The morning dawned sunny but by the time we had breakfast it had changed to cloudy with showers. Breakfast was excellent  We gave our compliments and paid the bill and headed off to Torridon.

 The drive from the Cluanie to Sheildaig has to be one of the most beautiful drives in the UK. Fortunately the day improved and the views were stunning.
 Stopping in Strathcarron for a few supplies and a coffee we had a call to say our cottage would be ready early and it would be ok to check in at 1.00pm.

 We made good time, not a single caravan got in the way. Our home for the week is a cottage on the south side of Loch Sheildaig in Kenmore. It is right on the loch with the wonderful sight across the loch of Beinn Alligin,

 Its a peaceful place with a sun deck. We have made good use of it this afternoon watching nature at its best. So much to see, Herons, Buzzard, Red throated divers, Cormorants, lots of the usual garden birds and even a Door mouse came to visit the dropped seeds under the bird table.

 The scene changes by the minute as the light and shadow varies with the cloud movement. We can't take our eyes off the loch as we are told Dolphins, seals and otters can be seen. The constant smile on our faces tell it all. Most wonderful.

 We now are waiting for the sun to set on our first day here and hope for good sunset.

Now where did we put the whisky.
Our stunning view. I think we might just sit here for the week.

Friday, June 14, 2013

Torridon Bound

 We left Manchester at 9.30am for our journey to the Highlands of Scotland.
It has been a good drive although a frustrating one due to the hold ups caused by the numerous and annoying caravans trundling along and the 2 abreast cyclists out in droves on such a lovely day. Don't these people realise that other people have a long way to go and its so difficult and dangerous to overtake.

 So its now 6.30pm and we have checked into the Clunie Inn. Enough is enough today.
Our room is lovely with a spar bath and a sauna. 4 poster bed and beautiful views from the windows.

The hotel is a credit to the owners. We are going to check out the bar facilities now as one must.

More tomorrow.

Saturday, June 8, 2013

Grease proof bags for dehydrated foods.

 First let me say that this is not my idea. I am pinching no ones thunder, but I like it and am sharing it.
And this is where i first came across it. Click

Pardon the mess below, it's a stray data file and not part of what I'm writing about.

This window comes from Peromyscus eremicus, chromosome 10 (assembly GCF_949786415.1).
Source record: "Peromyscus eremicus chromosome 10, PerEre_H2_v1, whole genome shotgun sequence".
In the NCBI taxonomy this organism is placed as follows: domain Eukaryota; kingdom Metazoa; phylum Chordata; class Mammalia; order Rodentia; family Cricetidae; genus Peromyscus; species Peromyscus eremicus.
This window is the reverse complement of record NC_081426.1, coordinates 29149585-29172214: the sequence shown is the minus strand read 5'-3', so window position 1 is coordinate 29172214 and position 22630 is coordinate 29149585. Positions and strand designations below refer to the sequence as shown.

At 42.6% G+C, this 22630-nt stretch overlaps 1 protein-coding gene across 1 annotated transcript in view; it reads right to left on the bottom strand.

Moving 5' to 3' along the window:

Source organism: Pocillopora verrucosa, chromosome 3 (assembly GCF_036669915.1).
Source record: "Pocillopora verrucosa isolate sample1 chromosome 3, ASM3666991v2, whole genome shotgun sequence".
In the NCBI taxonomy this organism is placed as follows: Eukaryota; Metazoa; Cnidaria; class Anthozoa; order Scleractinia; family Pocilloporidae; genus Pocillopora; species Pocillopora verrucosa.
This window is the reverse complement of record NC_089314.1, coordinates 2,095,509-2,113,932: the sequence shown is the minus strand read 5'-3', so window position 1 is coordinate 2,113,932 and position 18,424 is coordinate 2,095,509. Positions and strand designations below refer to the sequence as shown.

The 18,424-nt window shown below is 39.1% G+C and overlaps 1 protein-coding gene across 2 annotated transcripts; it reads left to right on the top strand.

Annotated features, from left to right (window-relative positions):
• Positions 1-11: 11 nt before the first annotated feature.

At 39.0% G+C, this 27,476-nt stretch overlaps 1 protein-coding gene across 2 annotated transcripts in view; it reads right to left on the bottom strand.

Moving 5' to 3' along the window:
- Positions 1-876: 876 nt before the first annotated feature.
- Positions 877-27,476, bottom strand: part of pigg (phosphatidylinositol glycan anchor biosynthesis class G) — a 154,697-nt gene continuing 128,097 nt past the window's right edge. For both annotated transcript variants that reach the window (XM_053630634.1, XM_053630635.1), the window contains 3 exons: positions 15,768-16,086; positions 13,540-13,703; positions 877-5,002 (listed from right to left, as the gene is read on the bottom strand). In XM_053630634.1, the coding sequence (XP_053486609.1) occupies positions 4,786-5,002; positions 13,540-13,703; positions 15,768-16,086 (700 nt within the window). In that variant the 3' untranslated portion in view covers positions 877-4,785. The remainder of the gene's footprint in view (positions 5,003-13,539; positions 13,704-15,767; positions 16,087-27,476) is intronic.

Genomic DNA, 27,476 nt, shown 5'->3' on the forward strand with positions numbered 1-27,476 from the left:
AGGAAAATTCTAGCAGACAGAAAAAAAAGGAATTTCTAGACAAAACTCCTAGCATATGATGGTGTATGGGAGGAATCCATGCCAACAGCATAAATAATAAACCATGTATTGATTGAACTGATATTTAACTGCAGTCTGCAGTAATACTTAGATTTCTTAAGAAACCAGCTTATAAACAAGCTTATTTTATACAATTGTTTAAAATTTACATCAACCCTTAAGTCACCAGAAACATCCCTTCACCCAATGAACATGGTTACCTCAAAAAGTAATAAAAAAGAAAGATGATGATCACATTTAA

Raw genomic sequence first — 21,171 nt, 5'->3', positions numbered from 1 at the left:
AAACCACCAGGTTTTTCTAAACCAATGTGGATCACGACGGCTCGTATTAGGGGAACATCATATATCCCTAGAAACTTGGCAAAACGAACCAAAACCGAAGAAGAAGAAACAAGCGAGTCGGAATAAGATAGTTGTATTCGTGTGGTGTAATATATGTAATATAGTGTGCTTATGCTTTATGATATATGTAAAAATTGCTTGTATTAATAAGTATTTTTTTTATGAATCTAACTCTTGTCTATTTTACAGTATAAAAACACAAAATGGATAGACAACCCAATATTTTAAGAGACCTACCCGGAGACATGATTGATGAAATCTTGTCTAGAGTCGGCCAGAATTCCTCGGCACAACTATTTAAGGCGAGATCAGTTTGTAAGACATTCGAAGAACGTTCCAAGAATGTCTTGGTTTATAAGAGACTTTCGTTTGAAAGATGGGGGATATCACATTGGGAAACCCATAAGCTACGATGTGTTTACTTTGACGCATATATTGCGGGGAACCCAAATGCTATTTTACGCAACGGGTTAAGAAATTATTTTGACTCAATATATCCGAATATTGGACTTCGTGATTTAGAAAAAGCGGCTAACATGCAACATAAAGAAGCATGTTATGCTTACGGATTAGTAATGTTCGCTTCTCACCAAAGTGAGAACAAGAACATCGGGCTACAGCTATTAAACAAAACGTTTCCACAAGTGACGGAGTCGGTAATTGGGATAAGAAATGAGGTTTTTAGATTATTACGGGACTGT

When we backpack in the UK, some but not all of us carry dehydrated foods. Most buy them, some make their own, but find packing 3 or 4 days worth a bit restrictive due to the bulky packaging and lack of flexibility with the purchased variety. The need for such a bag is because of the re-hydration requiring boiling hot water.
But if you don’t mind pouring the contents into a pan and then using a pan cosy whilst re-hydrating then why not consider decanting the food into a grease proof bag and break up the food so that packing it is far easier.
Dehydrated food will stay fine re-packaged for a few days.

 Apart from a slight weight saving, once used, you can burn the bag and therefore save carrying out your messy empty foil one.

 To seal up the bag i suggest decorators masking tape. This also burns exceptionally well.

The bags are environmentally friendly too.
100% Unbleached paper.
Not chemically treated. Totally chlorine free.

Made from Scandinavian Spruce trees.

They come in a re-cycleable box of 48 bags. I bought mine from the Vit shop here. £2.70.

Thursday, June 6, 2013

Support for White box type stoves.

 I recently noticed that Backpacking light UK have started to supply the excellent White Box stove. I really liked the simplicity of this stove and i’m pleased that it is now easier to buy here in the UK rather than have it shipped from the US with all the extra charges incurred.

 It’s a very lightweight alcohol or meths stove made from an aluminium seamless container.
The White box stove in action.

 Many moons ago i managed to get hold of lots of Aluminium beer bottles, i posted about it here, and made quite a few of my own stoves.

 But one of things that any potential buyers of the stove will be thinking is about how to stop it from tipping over in use. The diameter is only around 50mm depending on container and pots can get quite wide and heavy. A recipe for disaster. 

 I for one certainly have my "heart in my mouth" as the saying goes when i use it. I googled a support for it but there’s nothing out there as far as i could tell. So there was only one thing for it and that was to make something. Now the stove is very light, around 30 grams all in with it’s reflective base. So i didn’t want a support which weighed much because that just defeats the object.

 So i made 2 supports. One for soft ground and one for hard ground. These are my first attempts and thought i would pass them on to readers who may also be looking for ideas.
If anyone has better ideas than please feel free to share them.

 So, the soft ground stand. 
Made from 2mm stainless steel. Basically its a loop and eye lasso that is shaped around the stove and the loop is bent at a point which will retain the stove without slipping.

Simple Lasso support
Stove partially located, in soft ground 
Stove fully supported and secure. The lasso is located about a 1/4 of the way up the stove
and in conjunction with the ground prevents the stove from tipping over. My Evernew 600ml pots works just fine with it.
 Fits nicely inside my pot

Weighs in at 7 grams.

The hard ground or bothy support.
 I made this from exactly the same beer bottle as i made the stove but if you buy a stove from BPL instead of making your own then its quite a simple job to make one from any aluminium container of a suitable size. There are many types around which will suffice such as deodarent, water or hair products that use the same type of container.
 I simply cut the bottom off the container then spaced out 3 legs and 3 retaining lugs and making the relevant cuts. Cleaned up all the sharp edges and then carefully bent over the 3 narrow lugs which perform the levelling duties whilst the 3 wide lugs create the stove support.

The hard ground support and stove.

 Stove and stand in situ. 
It does work ok on grass too but it’s not as secure as the lasso on soft ground.

The underside of the stand. 
The 4 holes are there to remove the vacuum effect.